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Community / Land projects / GLA-PoV-Liberia



01/21 - 12/25


This project is part of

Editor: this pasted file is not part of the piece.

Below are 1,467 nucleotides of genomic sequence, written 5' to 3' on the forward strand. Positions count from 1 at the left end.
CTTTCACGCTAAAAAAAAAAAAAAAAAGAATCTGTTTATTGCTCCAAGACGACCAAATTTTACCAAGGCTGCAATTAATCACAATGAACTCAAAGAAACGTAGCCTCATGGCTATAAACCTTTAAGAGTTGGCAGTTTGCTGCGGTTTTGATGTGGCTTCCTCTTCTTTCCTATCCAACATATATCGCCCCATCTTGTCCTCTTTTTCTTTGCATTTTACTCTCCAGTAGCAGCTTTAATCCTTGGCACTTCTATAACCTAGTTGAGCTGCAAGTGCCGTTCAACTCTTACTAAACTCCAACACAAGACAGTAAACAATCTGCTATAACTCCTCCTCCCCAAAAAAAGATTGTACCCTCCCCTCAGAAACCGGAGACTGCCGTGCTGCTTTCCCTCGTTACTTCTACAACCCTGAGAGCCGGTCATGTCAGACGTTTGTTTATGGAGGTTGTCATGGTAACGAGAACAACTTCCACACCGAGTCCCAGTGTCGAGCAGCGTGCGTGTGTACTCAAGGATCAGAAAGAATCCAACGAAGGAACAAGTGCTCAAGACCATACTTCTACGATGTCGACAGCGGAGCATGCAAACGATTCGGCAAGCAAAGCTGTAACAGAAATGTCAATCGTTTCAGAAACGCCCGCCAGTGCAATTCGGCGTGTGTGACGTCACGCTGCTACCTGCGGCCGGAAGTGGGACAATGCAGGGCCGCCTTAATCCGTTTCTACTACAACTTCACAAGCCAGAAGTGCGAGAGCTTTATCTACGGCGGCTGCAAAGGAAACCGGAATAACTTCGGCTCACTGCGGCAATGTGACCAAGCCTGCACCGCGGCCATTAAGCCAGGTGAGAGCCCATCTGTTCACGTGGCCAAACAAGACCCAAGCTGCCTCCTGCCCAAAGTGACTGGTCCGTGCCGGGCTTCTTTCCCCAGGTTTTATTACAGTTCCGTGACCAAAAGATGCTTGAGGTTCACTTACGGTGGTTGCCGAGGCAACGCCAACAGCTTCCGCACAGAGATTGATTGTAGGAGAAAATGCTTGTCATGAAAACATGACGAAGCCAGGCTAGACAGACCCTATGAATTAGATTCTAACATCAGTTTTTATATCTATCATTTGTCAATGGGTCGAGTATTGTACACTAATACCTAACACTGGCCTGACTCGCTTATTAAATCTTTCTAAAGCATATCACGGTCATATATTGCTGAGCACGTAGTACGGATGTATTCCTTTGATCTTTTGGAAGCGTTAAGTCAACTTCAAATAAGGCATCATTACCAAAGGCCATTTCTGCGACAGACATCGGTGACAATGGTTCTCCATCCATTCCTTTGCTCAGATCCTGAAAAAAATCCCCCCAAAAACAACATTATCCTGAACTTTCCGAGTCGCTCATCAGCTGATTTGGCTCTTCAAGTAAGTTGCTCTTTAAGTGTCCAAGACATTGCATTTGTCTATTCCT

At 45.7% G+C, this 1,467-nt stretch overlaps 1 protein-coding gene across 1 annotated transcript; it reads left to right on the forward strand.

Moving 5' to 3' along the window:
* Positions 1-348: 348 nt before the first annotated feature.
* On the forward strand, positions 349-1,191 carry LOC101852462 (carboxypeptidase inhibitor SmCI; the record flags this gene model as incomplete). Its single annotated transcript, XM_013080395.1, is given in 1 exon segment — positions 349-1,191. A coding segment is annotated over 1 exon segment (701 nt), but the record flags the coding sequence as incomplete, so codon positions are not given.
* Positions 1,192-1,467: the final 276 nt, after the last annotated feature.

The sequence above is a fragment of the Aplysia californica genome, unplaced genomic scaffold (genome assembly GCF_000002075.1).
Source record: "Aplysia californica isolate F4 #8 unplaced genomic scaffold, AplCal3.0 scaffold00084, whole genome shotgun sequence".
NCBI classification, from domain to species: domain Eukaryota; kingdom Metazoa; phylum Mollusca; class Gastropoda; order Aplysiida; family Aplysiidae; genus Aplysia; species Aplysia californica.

Liberia hosts large areas of the Upper Guinean Forest ecosystem, recognised globally for its extremely high biodiversity. The country has committed to conserving 30 percent of its natural forests, essential for the livelihoods of local communities who directly depend on these forests and significant in the global fight against climate change. Despite national policy commitments made by the government at the national and international level and the emergence of numerous private sector initiatives to halt deforestation, Liberia has made little progress reducing deforestation in recent years. Rather, the drivers of deforestation, including illegal and destructive logging and industrial agriculture, are gaining in power and speed. Illegal logging in government-allocated logging concessions covering more than 1 million hectares and industrial-scale logging under community forestry licenses are accelerating at an alarming rate. Huge blocks of forest land inhabited by local communities have been handed out to agro-business. The political elite is grabbing lands from communities for plantations as well. More than 60 percent of Liberia’s 5 million population relies on agriculture for their livelihoods and food for their households. The sector employs more than 80 percent of Liberians with women constituting more than half of the labour force. Instead of supporting smallholders, the government has allocated large tracts of land to concessions for oil palm cultivation. As a result, forest communities in several counties have been devastated by the impacts of industrial oil palm. Environmental and Human Rights Defenders (EHRDs) and local activists that demand respect for community and human rights, and improvements in the overall well-being of communities affected by the oil palm companies, have been harassed, intimidated, and have suffered unlawful arrests. In instances where communities have stood up for their rights, they have been targeted by the state and state-security apparatuses. Liberia’s legal framework governing forests has institutionalised the participation of Local Communities and Civil Society in forest governance. Liberia has also made important progress on land tenure reforms. The country adopted a Land Rights Policy in 2013 formally recognising customary collective community land rights. It passed into law in 2018, providing communities with formal ownership over their customary lands.

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